UKLPG has responded to the Government’s ‘Energy Performance Certificates in Buildings – Call for Evidence’ with two key recommendations.
The recommendations have been made to improve the effectiveness of EPCs, particularly regarding properties located off the gas grid.
The Department for Business, Energy and Industrial Strategy (BEIS) is seeking views from industry in support of its Clean Growth Strategy, to gain a more detailed understanding of how EPCs are performing and to gather feedback on ways they might be further improved, extended or streamlined.
UKLPG’s response urges BEIS to consider two key recommendations:
1. Remove the fuel cost element of the EPC calculation
2. Include carbon emissions as part of the EPC methodology
The UKLPG response to the ‘Call for Evidence’ is said to demonstrate the urgent need to review the methodology used to determine EPCs as the calculation conflicts with the objectives of the Clean Growth Strategy. An unintended consequence of the current EPC policy is that customers are moving away from low carbon fuels to higher carbon sources in order to gain a higher EPC rating on their property.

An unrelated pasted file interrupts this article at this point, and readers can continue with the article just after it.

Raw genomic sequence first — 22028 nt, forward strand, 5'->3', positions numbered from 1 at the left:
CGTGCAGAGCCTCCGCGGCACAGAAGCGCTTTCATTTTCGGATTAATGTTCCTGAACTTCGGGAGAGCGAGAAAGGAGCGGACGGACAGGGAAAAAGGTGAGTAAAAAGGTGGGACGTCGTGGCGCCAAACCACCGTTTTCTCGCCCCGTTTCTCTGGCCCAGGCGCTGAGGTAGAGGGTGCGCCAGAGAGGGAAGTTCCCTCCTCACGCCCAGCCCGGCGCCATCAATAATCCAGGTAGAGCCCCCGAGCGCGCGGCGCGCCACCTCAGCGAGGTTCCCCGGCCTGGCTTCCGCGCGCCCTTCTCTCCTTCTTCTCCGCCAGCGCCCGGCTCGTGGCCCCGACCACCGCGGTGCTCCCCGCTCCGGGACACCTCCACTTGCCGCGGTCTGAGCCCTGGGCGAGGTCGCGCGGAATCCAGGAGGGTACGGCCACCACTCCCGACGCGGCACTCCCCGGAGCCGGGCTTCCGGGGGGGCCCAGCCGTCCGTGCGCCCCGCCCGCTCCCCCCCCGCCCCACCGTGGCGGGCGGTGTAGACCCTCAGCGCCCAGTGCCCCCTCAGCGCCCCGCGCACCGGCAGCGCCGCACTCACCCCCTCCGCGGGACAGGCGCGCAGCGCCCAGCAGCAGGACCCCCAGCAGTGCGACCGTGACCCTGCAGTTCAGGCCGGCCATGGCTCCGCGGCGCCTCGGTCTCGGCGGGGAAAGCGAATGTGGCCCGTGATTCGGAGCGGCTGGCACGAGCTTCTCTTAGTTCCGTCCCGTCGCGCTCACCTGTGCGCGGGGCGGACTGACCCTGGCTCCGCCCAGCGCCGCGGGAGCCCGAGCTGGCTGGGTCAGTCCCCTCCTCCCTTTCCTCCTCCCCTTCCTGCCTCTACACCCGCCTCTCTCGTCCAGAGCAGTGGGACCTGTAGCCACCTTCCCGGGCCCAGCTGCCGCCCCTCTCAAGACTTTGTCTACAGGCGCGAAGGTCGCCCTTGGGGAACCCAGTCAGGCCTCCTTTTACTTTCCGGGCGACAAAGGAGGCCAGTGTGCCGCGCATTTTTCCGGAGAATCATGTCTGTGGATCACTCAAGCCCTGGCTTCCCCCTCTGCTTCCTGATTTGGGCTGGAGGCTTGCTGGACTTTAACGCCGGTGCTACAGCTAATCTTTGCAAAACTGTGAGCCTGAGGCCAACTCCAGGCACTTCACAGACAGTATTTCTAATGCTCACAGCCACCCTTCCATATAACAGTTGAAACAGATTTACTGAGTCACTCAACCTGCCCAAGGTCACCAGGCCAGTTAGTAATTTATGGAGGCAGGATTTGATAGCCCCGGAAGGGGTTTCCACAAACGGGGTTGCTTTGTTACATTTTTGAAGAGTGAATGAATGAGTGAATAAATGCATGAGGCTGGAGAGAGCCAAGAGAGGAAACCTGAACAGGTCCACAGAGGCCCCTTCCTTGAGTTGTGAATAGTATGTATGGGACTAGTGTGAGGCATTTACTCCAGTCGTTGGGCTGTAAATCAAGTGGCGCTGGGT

The submission is said to illustrate UKLPG’s longstanding concerns about the EPC calculation which places a disproportionate focus on the cost of the input fuel rather than the building fabric. The current methodology does not deliver the necessary information for property owners to correctly judge the energy efficiency of their property, causing unnecessary confusion and encouraging consumer behaviour which is at odds to the Clean Growth Strategy.
If the future measure of success is for properties to emit less carbon, UKLPG has said that EPCs must include a carbon content measure, with the most effective way to do this being to take carbon emission figures from SAP10 (Standard Assessment Procedure, the calculation used to work out a dwelling’s emission rate).
However, UKLPG believes that the carbon content calculation that currently feeds into SAP10 needs to be reviewed urgently to ensure all fuels are treated consistently as due to the inequitable methodology, SAP10 inadvertently promotes inefficient and costly solutions which are not in the interests of consumers or supportive of the Government’s objectives.
UKLPG’s Chief Executive, Peter Westwood, said: “As the Clean Growth Strategy green paper explicitly references using EPCs as the mechanism by which improvements in energy efficiency and performance standards will be driven and measured, UKLPG welcomes this ‘Call for Evidence’ and the opportunity to review this area of policy to ensure EPCs are an accurate, fair and effective tool for Government to achieve its policy aims. Our submission includes five lines of argument including detailed evidence from independent sources to support the recommendations made.”
A full copy of the UKLPG submission can be found here.